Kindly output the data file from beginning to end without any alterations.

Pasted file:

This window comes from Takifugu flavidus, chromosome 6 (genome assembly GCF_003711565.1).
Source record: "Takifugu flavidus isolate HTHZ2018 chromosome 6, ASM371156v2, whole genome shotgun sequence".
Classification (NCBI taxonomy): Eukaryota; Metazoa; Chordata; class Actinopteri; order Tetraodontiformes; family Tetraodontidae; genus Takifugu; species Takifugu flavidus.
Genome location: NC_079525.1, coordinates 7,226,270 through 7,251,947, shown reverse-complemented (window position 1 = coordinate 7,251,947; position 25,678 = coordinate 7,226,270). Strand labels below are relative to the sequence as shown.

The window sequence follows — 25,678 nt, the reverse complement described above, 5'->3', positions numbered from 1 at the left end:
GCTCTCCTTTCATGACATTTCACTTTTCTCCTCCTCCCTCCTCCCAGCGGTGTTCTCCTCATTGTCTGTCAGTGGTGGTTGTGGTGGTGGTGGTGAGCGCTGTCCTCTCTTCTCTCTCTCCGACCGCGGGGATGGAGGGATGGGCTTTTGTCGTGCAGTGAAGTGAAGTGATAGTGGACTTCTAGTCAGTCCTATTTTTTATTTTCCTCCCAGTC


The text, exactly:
This window comes from Takifugu flavidus, chromosome 6 (genome assembly GCF_003711565.1).
Source record: "Takifugu flavidus isolate HTHZ2018 chromosome 6, ASM371156v2, whole genome shotgun sequence".
Classification (NCBI taxonomy): Eukaryota; Metazoa; Chordata; class Actinopteri; order Tetraodontiformes; family Tetraodontidae; genus Takifugu; species Takifugu flavidus.
Genome location: NC_079525.1, coordinates 7,226,270 through 7,251,947, shown reverse-complemented (window position 1 = coordinate 7,251,947; position 25,678 = coordinate 7,226,270). Strand labels below are relative to the sequence as shown.

The window sequence follows — 25,678 nt, the reverse complement described above, 5'->3', positions numbered from 1 at the left end:
GCTCTCCTTTCATGACATTTCACTTTTCTCCTCCTCCCTCCTCCCAGCGGTGTTCTCCTCATTGTCTGTCAGTGGTGGTTGTGGTGGTGGTGGTGAGCGCTGTCCTCTCTTCTCTCTCTCCGACCGCGGGGATGGAGGGATGGGCTTTTGTCGTGCAGTGAAGTGAAGTGATAGTGGACTTCTAGTCAGTCCTATTTTTTATTTTCCTCCCAGTC